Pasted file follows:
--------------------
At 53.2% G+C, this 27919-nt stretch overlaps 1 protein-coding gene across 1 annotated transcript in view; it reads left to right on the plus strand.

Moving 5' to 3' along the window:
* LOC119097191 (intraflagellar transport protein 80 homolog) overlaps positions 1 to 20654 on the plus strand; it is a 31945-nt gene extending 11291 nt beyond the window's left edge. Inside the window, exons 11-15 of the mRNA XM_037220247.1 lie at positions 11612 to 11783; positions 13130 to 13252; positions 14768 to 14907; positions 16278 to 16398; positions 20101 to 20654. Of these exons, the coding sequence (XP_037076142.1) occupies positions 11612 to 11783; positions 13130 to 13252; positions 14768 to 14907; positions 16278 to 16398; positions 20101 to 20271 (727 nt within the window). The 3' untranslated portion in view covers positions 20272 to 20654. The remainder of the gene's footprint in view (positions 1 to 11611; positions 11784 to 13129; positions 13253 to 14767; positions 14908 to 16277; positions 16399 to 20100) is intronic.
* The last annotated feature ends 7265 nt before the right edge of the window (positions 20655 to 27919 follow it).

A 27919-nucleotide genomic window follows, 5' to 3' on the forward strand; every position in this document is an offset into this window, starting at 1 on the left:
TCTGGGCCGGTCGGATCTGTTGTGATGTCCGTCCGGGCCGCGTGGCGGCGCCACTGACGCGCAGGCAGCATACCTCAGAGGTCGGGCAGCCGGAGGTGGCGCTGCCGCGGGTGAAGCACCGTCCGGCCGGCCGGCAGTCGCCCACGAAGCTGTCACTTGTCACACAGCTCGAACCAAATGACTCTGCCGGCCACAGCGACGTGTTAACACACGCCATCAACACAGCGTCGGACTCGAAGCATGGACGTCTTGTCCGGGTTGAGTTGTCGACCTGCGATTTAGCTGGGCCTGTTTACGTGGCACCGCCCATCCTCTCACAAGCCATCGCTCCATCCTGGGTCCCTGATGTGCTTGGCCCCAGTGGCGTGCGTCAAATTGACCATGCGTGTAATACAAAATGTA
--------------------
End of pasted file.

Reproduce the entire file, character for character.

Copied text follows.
At 53.2% G+C, this 27919-nt stretch overlaps 1 protein-coding gene across 1 annotated transcript in view; it reads left to right on the plus strand.

Moving 5' to 3' along the window:
* LOC119097191 (intraflagellar transport protein 80 homolog) overlaps positions 1 to 20654 on the plus strand; it is a 31945-nt gene extending 11291 nt beyond the window's left edge. Inside the window, exons 11-15 of the mRNA XM_037220247.1 lie at positions 11612 to 11783; positions 13130 to 13252; positions 14768 to 14907; positions 16278 to 16398; positions 20101 to 20654. Of these exons, the coding sequence (XP_037076142.1) occupies positions 11612 to 11783; positions 13130 to 13252; positions 14768 to 14907; positions 16278 to 16398; positions 20101 to 20271 (727 nt within the window). The 3' untranslated portion in view covers positions 20272 to 20654. The remainder of the gene's footprint in view (positions 1 to 11611; positions 11784 to 13129; positions 13253 to 14767; positions 14908 to 16277; positions 16399 to 20100) is intronic.
* The last annotated feature ends 7265 nt before the right edge of the window (positions 20655 to 27919 follow it).

A 27919-nucleotide genomic window follows, 5' to 3' on the forward strand; every position in this document is an offset into this window, starting at 1 on the left:
TCTGGGCCGGTCGGATCTGTTGTGATGTCCGTCCGGGCCGCGTGGCGGCGCCACTGACGCGCAGGCAGCATACCTCAGAGGTCGGGCAGCCGGAGGTGGCGCTGCCGCGGGTGAAGCACCGTCCGGCCGGCCGGCAGTCGCCCACGAAGCTGTCACTTGTCACACAGCTCGAACCAAATGACTCTGCCGGCCACAGCGACGTGTTAACACACGCCATCAACACAGCGTCGGACTCGAAGCATGGACGTCTTGTCCGGGTTGAGTTGTCGACCTGCGATTTAGCTGGGCCTGTTTACGTGGCACCGCCCATCCTCTCACAAGCCATCGCTCCATCCTGGGTCCCTGATGTGCTTGGCCCCAGTGGCGTGCGTCAAATTGACCATGCGTGTAATACAAAATGTA